Data Center Strategies: Trends and Technologies
August 2nd, 2011 By: John Rath
The description of a data center has almost always been preceded with ‘mission critical’, because that is the service it provides – the mission critical hardware and software where maximum uptime is required.
The data center is a fortress, dedicated to achieving maximum reliability at any cost. While reliability is still the key factor, the data center has evolved and advancements in the past several years have accelerated the pace of innovation.
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The changes that have come about have even altered the meaning of what constitutes a data center. To Google, Microsoft, or Yahoo it is a hyper-scale facility with tremendous innovation engineered into it. For consolidation projects, it means taking what they once considered to be data centers and bringing them into a small number of new, large-scale facilities. To others, the definition of a data center has been transformed by the advances in IT equipment that required more power, more cooling and a more advanced facility.
Efficiency and innovation have been driven into every aspect of the data center. Innovation for the data center changed the paradigm in many ways:
- Modular: A conceptual definition for a method of deploying components of, or a complete data center. Modularity implies a pre-packaged, sometimes manufactured module of data center components that through its standardized and pre-defined parameters enable scalability and a rapid delivery schedule.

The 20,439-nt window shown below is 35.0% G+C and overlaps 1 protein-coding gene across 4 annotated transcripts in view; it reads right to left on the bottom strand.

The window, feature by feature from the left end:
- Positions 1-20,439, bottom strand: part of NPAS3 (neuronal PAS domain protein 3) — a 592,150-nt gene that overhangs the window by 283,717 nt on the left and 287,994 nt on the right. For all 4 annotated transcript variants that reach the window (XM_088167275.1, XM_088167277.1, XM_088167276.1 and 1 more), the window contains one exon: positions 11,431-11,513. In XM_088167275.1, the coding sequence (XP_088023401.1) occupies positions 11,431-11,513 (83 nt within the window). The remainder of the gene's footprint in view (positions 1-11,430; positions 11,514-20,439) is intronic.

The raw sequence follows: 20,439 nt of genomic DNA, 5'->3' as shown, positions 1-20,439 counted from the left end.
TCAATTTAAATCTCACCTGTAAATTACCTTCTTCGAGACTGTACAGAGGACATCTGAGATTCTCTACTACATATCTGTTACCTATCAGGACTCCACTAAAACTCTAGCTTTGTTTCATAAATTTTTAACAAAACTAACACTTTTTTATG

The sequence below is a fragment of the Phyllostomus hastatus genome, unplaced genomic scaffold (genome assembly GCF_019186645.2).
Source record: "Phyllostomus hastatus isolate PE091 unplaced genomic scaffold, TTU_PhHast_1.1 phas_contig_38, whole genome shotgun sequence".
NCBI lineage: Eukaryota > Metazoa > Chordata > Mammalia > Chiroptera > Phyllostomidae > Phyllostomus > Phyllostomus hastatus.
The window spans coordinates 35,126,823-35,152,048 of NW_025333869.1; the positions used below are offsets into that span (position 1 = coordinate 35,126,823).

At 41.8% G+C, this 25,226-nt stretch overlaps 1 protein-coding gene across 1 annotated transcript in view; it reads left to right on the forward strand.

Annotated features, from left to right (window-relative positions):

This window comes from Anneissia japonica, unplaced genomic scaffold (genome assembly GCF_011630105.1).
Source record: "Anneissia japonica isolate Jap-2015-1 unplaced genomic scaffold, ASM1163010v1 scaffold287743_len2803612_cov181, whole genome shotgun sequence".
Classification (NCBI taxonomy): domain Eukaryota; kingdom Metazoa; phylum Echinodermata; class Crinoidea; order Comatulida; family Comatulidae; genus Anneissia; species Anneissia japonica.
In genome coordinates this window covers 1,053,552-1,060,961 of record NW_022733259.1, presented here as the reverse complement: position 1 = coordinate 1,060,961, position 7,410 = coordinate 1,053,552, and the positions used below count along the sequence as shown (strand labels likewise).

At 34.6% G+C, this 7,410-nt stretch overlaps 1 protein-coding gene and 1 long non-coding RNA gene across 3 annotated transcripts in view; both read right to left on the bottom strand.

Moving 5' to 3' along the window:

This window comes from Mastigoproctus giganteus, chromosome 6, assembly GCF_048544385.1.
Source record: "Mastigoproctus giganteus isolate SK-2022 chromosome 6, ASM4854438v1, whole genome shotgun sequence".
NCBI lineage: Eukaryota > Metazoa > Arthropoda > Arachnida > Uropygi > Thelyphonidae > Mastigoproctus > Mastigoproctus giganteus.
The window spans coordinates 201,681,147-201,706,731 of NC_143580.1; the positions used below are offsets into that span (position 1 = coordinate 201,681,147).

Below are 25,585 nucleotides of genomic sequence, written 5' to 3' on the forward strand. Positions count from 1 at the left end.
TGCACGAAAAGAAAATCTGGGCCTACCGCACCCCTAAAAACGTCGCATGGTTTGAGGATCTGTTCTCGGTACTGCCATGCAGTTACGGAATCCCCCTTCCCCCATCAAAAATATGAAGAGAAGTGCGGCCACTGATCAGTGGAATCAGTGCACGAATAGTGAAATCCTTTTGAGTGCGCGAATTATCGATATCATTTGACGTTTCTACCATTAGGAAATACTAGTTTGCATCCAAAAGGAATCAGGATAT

- Cooling and Efficiency: Technologies for heat dissipation in the data center have progressed in products such as air and water economizers, but also in core architectural design. Google removed the chillers completely in their Belgium facility, HP used free cooling and an innovative airflow design in their Wynyard England data center, and several companies have used geothermal solutions. See the Data Center Energy Efficiency Guide for more tips on efficiency strategies and best practices.
- Power: When designing new data centers companies are incorporating efficient power distribution and reducing electrical transmission line power loss. Facebook and Vantage Data Centers built data centers next to utility substations. Vantage went one step further in their Santa Clara, California campus by purchasing the substation adjacent to the property. Data center integrations with smart grid and micro grid technologies have enabled smart power.
- DCIM (Data Center Infrastructure Management): Software that gives operational teams insights into various IT, energy and infrastructure components of the facility through a single interface.
At the center of these disruptive technologies and rapidly evolving computing and business models is the data center. Its ability to keep pace and align with business and IT strategies is the difference between being a burden to keep up with or the catalyst to empower. Executives looking at the data center should embrace the challenges presented by this growing complexity and present a data center strategy that adapts to changing business and IT models and delivers on a promise for existing and future needs. The data center is thought of as an IT asset and decision, but ultimately is a business decision.
Leveraging best practices and knowing available options, and more importantly what is feasible for your business is what will make a comprehensive and valuable data center strategy. Having knowledge of where the industry is and where it is headed will facilitate a better structure to the data center strategy and give proper context to those involved in the decisions.
The entire Data Center Strategies white paper can be downloaded here.